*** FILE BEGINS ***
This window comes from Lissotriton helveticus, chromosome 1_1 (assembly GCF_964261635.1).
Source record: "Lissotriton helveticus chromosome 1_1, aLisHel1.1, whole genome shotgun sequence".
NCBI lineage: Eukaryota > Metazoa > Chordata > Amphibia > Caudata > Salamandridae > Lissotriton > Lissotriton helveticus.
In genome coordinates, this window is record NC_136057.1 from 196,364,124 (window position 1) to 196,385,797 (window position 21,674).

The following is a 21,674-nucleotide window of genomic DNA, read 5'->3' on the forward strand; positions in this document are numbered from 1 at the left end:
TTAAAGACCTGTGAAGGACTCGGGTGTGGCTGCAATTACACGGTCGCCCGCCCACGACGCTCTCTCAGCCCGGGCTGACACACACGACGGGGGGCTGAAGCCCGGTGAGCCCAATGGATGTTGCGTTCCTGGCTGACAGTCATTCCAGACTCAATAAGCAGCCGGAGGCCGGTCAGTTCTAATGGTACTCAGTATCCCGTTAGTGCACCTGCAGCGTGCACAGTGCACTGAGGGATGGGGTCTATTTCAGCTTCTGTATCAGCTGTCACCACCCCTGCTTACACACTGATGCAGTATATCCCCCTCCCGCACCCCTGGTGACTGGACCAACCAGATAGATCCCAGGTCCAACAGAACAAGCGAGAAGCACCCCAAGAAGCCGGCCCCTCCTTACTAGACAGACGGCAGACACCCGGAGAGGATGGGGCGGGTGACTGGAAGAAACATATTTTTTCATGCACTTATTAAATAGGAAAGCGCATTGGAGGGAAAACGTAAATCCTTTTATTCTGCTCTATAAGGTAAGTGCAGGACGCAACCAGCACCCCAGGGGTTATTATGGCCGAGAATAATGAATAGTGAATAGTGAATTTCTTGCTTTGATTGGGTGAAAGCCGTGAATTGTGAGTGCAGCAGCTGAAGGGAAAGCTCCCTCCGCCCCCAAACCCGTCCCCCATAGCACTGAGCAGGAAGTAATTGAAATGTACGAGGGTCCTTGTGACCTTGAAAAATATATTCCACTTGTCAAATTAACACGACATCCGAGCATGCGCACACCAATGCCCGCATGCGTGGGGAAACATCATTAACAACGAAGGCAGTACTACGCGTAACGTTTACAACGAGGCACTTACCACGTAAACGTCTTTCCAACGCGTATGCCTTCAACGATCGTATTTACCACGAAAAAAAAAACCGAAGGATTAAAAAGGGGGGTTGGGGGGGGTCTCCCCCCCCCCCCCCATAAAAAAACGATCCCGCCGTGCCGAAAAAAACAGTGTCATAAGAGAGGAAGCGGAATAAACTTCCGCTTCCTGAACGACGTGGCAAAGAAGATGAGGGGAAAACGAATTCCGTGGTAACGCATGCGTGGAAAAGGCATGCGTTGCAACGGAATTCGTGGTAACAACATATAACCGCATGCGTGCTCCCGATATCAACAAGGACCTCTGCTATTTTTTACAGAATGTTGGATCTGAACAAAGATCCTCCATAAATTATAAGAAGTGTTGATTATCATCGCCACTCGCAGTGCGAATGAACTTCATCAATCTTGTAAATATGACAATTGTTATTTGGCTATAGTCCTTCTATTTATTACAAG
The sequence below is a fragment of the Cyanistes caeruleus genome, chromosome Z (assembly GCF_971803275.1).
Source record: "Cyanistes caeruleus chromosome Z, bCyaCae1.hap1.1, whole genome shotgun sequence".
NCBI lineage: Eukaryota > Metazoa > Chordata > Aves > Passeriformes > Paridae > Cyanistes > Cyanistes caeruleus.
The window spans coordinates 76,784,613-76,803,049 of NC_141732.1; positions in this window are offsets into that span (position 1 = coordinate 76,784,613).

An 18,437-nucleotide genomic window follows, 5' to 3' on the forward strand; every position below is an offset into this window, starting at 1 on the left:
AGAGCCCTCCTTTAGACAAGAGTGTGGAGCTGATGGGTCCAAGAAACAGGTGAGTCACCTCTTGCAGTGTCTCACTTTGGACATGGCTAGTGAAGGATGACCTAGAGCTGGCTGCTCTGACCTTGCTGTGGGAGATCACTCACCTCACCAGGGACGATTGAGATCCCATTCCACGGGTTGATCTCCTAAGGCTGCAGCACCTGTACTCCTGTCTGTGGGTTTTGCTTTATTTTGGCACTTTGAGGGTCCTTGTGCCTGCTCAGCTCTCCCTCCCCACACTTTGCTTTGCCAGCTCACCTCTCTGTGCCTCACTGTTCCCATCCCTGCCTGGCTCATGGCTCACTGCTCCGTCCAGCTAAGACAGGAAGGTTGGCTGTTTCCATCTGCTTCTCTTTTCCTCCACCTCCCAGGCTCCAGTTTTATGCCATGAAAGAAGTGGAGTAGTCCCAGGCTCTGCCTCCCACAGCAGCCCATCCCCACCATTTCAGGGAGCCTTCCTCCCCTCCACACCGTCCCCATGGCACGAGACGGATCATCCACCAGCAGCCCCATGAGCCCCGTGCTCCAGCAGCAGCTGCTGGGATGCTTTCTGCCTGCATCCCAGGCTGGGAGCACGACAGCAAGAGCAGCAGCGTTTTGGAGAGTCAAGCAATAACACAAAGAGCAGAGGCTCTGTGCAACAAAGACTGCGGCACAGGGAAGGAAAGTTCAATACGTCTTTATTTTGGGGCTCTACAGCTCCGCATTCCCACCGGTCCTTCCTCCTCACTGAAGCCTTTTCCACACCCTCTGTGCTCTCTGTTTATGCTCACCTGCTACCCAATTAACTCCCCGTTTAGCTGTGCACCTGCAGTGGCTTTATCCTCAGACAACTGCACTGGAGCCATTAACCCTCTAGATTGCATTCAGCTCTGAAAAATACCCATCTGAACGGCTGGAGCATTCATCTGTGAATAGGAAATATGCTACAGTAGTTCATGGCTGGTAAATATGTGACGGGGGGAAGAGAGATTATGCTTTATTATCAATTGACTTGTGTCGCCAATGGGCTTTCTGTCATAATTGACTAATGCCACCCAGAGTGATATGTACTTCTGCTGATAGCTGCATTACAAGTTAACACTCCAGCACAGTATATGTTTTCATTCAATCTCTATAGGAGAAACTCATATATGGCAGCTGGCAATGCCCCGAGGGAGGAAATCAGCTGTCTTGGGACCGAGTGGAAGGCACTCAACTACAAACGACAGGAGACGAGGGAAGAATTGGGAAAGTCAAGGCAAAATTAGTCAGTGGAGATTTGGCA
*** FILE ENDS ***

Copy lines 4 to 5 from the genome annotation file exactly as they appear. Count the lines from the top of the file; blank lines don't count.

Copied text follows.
In genome coordinates, this window is record NC_136057.1 from 196,364,124 (window position 1) to 196,385,797 (window position 21,674).

The following is a 21,674-nucleotide window of genomic DNA, read 5'->3' on the forward strand; positions in this document are numbered from 1 at the left end: